After a bird strike during takeoff from New York's LaGuardia Airport, they landed their crippled plane safely in the Hudson River, saving all 155 people aboard. That bit of US Airways history will be remembered as one of the most upbeat and heartwarming stories of 2009.

    Now, that aircraft lives inside the Carolinas Aviation Museum in Charlotte. Letters stretching across its fuselage read: US Airways.

    Not a bad legacy to leave behind. Not bad at all.


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    A pedestrian was struck and killed Friday morning in a hit-and-run crash in southwest Miami-Dade County.

    The Florida Highway Patrol said a person was struck by a car and killed on Quail Roost Drive near Southwest 149th Avenue.

    "I came out this morning and there was a body just laying on the road there," Carlos Rosaly, who lives in the area, told Local 10 News. "But (there were) no cars, nothing."

    Troopers said the driver fled the scene.

    Eastbound and westbound lanes were closed for hours while troopers investigated the crash.

    Anyone with information is asked to call Miami-Dade Crime Stoppers at 305-471-TIPS.

    Follow Local 10 News on Twitter @WPLGLocal10


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    Investigators said a northwest Miami-Dade County house fire that sent two men to hospitals was intentionally set.

    The fire was reported about 2 a.m. in the 5000 block of Northwest 169th Street.

    Firefighters had to break out windows and knock down a door to rescue two men from inside. They also rescued a cat from the burning home.

    Miami-Dade police Detective Alvaro Zabaleta said Scott Henderson, 45, was taken to Jackson Memorial Hospital's Ryder Trauma Center with second-degree burns to 17 percent of his body. He was listed in stable condition.

    Zabaleta said Elton Smith, 58, was taken to Mercy Hospital to be treated for smoke inhalation. He was also listed in stable condition.

    Investigators said arson is to blame, but they are still trying to determine how the fire was ignited and who may have done it.

    Neighbors told Local 10 News that the residence is a halfway house.

    "There's about 13 of them living there, and there's always problems and they call the cops at least two or three times a week," one neighbor said.

    He said the residents buy drugs in the middle of the night and smoke crack outside the home.

    "It's a big problem," he said.

    He said the fire is just another incident for the troubled home.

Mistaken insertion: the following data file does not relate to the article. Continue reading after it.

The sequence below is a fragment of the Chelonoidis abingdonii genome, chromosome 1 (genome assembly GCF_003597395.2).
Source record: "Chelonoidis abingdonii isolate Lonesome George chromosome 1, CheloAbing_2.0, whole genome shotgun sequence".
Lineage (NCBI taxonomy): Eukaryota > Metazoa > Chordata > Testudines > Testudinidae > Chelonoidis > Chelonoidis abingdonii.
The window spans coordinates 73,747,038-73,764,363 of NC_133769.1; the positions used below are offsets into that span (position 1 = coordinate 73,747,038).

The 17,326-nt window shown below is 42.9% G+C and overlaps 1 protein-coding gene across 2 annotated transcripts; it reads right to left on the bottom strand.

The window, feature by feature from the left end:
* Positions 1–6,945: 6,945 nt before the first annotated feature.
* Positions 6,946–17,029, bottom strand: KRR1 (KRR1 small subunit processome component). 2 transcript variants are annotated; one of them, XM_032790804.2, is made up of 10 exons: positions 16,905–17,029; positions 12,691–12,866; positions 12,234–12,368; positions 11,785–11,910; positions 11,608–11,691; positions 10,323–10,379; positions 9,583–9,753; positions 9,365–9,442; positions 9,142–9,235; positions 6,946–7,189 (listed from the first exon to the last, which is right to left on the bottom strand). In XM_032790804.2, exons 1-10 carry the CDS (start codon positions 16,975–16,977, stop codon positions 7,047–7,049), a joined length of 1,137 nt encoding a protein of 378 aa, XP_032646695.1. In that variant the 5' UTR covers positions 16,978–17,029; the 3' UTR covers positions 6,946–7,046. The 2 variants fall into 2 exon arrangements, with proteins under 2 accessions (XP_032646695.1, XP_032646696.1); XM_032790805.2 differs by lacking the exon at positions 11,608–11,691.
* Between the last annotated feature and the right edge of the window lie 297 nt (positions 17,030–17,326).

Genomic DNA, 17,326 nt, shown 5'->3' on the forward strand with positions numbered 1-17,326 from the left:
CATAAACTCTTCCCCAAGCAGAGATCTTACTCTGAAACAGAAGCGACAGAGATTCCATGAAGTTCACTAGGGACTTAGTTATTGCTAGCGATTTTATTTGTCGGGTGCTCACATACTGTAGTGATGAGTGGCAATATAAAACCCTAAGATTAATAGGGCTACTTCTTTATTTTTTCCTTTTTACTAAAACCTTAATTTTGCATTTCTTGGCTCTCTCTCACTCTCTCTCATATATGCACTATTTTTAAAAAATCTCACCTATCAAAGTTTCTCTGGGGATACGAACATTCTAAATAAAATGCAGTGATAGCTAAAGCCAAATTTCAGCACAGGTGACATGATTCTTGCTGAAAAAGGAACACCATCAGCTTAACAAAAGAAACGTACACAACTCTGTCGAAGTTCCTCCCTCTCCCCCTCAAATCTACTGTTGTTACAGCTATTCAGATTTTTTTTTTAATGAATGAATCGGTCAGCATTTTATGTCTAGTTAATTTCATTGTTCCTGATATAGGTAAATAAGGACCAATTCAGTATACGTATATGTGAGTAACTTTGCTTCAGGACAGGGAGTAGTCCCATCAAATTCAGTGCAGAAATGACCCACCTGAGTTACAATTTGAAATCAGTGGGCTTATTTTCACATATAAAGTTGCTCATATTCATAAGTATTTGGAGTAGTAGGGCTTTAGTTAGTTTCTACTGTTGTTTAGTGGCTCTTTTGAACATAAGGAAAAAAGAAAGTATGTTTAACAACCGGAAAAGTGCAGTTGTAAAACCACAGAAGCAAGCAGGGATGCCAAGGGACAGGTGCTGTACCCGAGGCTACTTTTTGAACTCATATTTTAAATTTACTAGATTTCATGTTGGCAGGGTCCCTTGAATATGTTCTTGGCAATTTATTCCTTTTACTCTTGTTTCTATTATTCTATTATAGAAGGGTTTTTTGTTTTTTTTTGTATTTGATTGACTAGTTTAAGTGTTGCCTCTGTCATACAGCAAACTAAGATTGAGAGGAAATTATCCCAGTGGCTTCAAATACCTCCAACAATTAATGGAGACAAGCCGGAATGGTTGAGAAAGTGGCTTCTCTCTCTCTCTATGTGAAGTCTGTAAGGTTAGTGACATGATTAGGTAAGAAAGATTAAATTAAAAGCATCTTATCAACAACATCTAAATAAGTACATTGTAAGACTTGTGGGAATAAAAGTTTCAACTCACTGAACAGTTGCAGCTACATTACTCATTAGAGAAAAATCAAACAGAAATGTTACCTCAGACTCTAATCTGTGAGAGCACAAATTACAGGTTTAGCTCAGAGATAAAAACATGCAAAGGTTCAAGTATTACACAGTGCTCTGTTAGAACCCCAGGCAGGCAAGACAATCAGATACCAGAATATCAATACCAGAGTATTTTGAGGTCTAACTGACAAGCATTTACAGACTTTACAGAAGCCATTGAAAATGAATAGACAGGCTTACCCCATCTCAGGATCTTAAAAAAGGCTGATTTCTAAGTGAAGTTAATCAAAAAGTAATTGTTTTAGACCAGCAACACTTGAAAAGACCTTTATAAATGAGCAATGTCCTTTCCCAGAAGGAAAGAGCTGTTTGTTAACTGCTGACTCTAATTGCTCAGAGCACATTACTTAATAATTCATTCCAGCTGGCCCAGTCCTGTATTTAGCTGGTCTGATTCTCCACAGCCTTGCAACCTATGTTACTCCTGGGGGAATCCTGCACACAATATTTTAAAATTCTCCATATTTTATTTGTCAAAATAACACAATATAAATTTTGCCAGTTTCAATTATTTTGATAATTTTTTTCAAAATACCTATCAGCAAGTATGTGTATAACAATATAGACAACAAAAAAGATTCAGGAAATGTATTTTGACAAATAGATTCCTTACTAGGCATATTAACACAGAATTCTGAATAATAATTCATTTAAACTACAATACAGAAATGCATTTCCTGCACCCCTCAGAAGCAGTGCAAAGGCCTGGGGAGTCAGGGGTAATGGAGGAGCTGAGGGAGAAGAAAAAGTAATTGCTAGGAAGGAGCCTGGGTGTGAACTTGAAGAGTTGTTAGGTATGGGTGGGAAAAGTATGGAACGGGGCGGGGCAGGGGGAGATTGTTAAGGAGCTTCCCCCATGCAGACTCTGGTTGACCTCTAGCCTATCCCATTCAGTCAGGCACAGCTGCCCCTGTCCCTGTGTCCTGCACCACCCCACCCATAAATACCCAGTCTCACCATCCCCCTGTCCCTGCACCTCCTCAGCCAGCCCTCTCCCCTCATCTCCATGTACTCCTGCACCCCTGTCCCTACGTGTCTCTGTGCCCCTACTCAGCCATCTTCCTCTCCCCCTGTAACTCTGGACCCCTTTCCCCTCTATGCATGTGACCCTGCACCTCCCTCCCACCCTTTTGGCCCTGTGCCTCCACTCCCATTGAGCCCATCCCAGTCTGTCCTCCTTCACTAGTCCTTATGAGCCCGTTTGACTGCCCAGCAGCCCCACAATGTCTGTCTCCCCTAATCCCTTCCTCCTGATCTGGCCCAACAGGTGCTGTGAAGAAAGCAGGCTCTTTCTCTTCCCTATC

"I hate to say this, it does not sound politically correct, but I'm glad," he said. "I'm sorry they got hurt, but if they can't live there anymore, awesome."

    The other residents of the home were being relocated.

    Follow Local 10 News on Twitter @WPLGLocal10


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    The sister of a 15-year-old boy who was fatally shot by Miami-Dade police after an armed robbery said her brother was likely trying to help out his struggling family when he was killed.

    Miami-Dade police said Jorge Santiago robbed a Walgreens on the corner of Southwest 288th Street and Biscayne Drive early Thursday morning and then led officers on a brief chase. Police said officers opened fire after Santiago pointed a gun at them.

    Santiago, who turned 15 years old on Oct. 4, was an eighth-grade student at Coconut Palm K-8 Academy.

    Local 10 News crime specialist John Turchin spoke to the suspect's sister, Angelica Santiago.

    "He wasn't going to hurt anybody," she said. "He just needed the money, that's all."

    Angelica Santiago said he probably robbed the Walgreens to help the family.

    "Probably for the house, for the bills that we can't afford right now to pay," she said.

    Police said they found the gun and a backpack full of cash in Jorge Santiago's car.

    His sister said nobody in the family had ever seen him with a gun, and she doesn't know where he got it.

    The Florida Department of Law Enforcement is investigating the shooting.

    Follow Local 10 News on Twitter @WPLGLocal10


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  • 10/16/15--23:00: On this day: October 17
  • Al Capone is convicted of income tax evasion, "Jailhouse Rock" premieres, the New York World's Fair comes to an end, OPEC begins its oil embargo, and a deadly earthquake hits the San Francisco Bay Area, all on this day.


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    Democratic National Committee Chair Debbie Wasserman Schultz says she intends to keep the job until President Obama leaves office, and she says she enjoyed being parodied on "Saturday Night Live."